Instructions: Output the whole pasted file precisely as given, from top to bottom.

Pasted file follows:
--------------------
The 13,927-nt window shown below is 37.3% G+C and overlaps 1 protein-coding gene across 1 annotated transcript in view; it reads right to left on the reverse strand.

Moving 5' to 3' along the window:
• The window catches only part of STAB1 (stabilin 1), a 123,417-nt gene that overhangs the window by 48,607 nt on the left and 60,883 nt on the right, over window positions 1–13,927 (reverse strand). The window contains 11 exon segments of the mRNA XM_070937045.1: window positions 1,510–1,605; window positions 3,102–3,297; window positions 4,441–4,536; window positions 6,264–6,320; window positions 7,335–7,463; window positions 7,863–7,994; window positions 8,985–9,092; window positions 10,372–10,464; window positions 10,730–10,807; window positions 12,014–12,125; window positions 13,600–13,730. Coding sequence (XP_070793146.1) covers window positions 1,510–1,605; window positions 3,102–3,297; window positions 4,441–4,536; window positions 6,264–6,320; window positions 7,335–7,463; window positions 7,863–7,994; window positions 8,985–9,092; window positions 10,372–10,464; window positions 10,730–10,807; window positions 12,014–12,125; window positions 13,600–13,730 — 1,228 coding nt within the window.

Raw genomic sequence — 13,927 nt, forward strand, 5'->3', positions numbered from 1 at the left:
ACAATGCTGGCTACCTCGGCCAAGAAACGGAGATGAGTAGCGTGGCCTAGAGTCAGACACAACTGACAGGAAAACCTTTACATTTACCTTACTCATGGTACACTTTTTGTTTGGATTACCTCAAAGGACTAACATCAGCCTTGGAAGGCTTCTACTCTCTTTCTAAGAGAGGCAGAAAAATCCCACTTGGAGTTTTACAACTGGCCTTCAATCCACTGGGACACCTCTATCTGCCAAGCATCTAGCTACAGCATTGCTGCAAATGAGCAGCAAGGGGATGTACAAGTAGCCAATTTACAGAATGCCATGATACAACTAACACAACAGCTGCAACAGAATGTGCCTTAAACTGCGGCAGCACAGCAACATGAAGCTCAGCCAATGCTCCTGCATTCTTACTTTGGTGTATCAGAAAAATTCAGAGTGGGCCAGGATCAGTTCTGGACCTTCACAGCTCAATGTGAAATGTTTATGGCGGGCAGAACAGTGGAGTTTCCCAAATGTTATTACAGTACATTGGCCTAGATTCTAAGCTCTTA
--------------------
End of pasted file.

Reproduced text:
The 13,927-nt window shown below is 37.3% G+C and overlaps 1 protein-coding gene across 1 annotated transcript in view; it reads right to left on the reverse strand.

Moving 5' to 3' along the window:
• The window catches only part of STAB1 (stabilin 1), a 123,417-nt gene that overhangs the window by 48,607 nt on the left and 60,883 nt on the right, over window positions 1–13,927 (reverse strand). The window contains 11 exon segments of the mRNA XM_070937045.1: window positions 1,510–1,605; window positions 3,102–3,297; window positions 4,441–4,536; window positions 6,264–6,320; window positions 7,335–7,463; window positions 7,863–7,994; window positions 8,985–9,092; window positions 10,372–10,464; window positions 10,730–10,807; window positions 12,014–12,125; window positions 13,600–13,730. Coding sequence (XP_070793146.1) covers window positions 1,510–1,605; window positions 3,102–3,297; window positions 4,441–4,536; window positions 6,264–6,320; window positions 7,335–7,463; window positions 7,863–7,994; window positions 8,985–9,092; window positions 10,372–10,464; window positions 10,730–10,807; window positions 12,014–12,125; window positions 13,600–13,730 — 1,228 coding nt within the window.

Raw genomic sequence — 13,927 nt, forward strand, 5'->3', positions numbered from 1 at the left:
ACAATGCTGGCTACCTCGGCCAAGAAACGGAGATGAGTAGCGTGGCCTAGAGTCAGACACAACTGACAGGAAAACCTTTACATTTACCTTACTCATGGTACACTTTTTGTTTGGATTACCTCAAAGGACTAACATCAGCCTTGGAAGGCTTCTACTCTCTTTCTAAGAGAGGCAGAAAAATCCCACTTGGAGTTTTACAACTGGCCTTCAATCCACTGGGACACCTCTATCTGCCAAGCATCTAGCTACAGCATTGCTGCAAATGAGCAGCAAGGGGATGTACAAGTAGCCAATTTACAGAATGCCATGATACAACTAACACAACAGCTGCAACAGAATGTGCCTTAAACTGCGGCAGCACAGCAACATGAAGCTCAGCCAATGCTCCTGCATTCTTACTTTGGTGTATCAGAAAAATTCAGAGTGGGCCAGGATCAGTTCTGGACCTTCACAGCTCAATGTGAAATGTTTATGGCGGGCAGAACAGTGGAGTTTCCCAAATGTTATTACAGTACATTGGCCTAGATTCTAAGCTCTTA